Moving along, it’s time to bring in the fake string section keyboards. Aha, looks there were copies of In Through The Our Door and Physical Graffiti lying around [All Of My Love, Kashmir]. Then again, keyboards were still kind of novel even then, lots of bands were experime….

WAIT HOLD ON PRESS STOP FOR A SECOND WHAT THE HELL DID I JUST SEE? Oh lord no he didn’t. Pause video, click back to 3:43 mark. Yes that’s what it was, the dude is pretending to play guitar with a f’king violin bow. Yougottabekidding. There is one person officially authorized to do that, Jimmy Page (fine, also Nigel Tufnel). Mr. AquaNet I regret to inform you that are not one of them.

Does this song really still have two minutes left to go? They must just physically tired from this level of larceny by now. Reassuringly the guitar solo rips off someone new, Eddie Van Halen. No worries, by the mid-80’s, literally everyone on the planet wanted that sound, hell Michael Jackson couldn’t help himself. Excusable. OK, drummer turns the beat around (getting better there guys, but you never did realize what made Black Dog so f’king amazing did you? It was apparent simplicity underpinned by totally mind-bending time signature trickery. Sublety, you don’t has it.)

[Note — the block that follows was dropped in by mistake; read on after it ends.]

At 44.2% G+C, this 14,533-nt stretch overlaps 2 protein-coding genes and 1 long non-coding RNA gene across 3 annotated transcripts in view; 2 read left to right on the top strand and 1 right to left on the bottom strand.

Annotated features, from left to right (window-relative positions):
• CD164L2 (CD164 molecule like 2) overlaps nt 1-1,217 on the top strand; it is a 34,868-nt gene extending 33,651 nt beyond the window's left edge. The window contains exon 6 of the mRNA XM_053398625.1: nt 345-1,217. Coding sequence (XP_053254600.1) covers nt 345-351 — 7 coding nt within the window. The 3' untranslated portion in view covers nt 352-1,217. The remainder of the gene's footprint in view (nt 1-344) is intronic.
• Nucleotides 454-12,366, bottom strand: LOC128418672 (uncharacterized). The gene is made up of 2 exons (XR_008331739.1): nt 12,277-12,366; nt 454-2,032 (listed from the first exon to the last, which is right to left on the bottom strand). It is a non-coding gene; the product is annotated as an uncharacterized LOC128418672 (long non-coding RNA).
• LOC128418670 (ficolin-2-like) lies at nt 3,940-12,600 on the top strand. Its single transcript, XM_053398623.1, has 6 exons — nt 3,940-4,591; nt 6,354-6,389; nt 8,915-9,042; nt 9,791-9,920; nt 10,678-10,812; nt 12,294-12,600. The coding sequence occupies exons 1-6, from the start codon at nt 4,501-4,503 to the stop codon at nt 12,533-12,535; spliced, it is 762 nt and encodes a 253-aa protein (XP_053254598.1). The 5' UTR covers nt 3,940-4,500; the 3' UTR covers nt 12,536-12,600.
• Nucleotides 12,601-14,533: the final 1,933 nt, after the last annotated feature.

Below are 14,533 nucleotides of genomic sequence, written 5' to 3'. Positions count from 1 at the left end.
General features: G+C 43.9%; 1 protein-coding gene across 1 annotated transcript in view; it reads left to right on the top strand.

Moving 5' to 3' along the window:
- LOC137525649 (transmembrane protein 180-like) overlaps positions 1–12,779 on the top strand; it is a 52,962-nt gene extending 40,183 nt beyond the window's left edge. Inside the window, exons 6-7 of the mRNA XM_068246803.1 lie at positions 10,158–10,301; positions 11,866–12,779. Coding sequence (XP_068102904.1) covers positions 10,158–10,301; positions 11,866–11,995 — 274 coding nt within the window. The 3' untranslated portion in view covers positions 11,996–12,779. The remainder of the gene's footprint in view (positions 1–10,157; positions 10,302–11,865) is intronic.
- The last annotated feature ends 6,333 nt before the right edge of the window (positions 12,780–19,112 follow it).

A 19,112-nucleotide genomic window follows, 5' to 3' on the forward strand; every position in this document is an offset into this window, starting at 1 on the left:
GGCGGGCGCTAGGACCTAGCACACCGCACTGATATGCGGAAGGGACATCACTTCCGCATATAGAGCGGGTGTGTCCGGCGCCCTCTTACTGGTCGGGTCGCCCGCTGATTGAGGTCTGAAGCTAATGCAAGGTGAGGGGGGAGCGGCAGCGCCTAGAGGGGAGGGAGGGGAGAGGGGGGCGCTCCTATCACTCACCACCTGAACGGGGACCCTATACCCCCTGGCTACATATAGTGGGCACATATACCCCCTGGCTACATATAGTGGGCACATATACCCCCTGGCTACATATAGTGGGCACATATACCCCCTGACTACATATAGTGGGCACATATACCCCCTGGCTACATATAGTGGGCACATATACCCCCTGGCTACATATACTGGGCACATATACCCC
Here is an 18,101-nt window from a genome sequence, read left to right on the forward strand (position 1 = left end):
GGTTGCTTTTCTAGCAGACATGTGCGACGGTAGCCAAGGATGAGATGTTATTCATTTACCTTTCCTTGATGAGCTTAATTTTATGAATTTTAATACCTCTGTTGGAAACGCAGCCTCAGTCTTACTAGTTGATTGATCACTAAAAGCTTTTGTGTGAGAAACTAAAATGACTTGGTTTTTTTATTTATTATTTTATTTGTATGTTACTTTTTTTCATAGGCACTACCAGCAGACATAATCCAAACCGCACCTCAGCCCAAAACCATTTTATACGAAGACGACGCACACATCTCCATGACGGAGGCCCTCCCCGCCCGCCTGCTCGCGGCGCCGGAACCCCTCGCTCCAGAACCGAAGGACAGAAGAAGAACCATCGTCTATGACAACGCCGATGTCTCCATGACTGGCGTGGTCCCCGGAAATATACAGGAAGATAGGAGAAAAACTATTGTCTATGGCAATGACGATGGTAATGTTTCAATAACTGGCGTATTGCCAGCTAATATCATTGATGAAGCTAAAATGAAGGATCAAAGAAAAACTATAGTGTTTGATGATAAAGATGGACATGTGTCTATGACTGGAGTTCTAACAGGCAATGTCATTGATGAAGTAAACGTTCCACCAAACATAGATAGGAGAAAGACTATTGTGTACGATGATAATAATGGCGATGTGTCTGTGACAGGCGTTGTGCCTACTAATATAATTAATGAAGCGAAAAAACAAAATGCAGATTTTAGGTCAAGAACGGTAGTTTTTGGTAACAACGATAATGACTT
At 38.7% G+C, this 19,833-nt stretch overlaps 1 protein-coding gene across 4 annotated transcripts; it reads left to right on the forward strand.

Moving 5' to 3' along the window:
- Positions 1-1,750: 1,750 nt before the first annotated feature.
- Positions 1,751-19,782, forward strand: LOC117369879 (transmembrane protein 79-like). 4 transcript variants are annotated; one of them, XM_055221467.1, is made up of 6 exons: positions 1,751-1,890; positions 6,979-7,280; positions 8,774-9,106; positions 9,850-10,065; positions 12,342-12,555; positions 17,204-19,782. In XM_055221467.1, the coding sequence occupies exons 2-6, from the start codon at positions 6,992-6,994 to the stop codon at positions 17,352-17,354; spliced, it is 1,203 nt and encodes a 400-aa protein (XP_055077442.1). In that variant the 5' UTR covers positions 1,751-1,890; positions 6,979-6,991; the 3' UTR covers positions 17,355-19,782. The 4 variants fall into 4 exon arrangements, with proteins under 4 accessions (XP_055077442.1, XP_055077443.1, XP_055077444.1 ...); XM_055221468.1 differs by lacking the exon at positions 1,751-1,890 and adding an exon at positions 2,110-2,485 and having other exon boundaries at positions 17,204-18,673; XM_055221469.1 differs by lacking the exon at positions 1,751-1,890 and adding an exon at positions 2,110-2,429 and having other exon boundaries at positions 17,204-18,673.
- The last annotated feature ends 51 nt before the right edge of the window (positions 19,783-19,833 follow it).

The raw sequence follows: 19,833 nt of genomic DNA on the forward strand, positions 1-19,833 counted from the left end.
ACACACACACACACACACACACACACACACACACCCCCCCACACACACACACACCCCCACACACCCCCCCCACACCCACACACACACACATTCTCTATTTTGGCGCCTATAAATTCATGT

Now they’re vamping for an outro, they’ve made their mark by now right. This must be over. Oops, not really, let’s bring it on home (er, sorry) for the ending with some thick rifftastic action that sounds oddly familiar yet again. Couldn’t resist just one more hit off the pipe could you.

Breathtaking. Top that.

2 thoughts on “A Musical People’s History Of The Top Ten Worst Plagiarisms In The Course Of Human Events”

  1. Victor Pineiro says:

    I’ve always wanted to see a side-by-side of Jamiroquai and Stevie- damn, even more ‘inspired’ than I’d realized. Zeppelin’s is a jawdropper and the Strokes/Petty is equally revelatory.

    But I’m probably happiest to see the Amen Break- my all-time favorite YouTube video. Good call on that one. It blows my mind.

  2. Victor Pineiro says:

    I’ve always wanted to see a side-by-side of Jamiroquai and Stevie- damn, even more ‘inspired’ than I’d realized. Zeppelin’s is a jawdropper and the Strokes/Petty is equally revelatory.

    But I’m probably happiest to see the Amen Break- my all-time favorite YouTube video. Good call on that one. It blows my mind.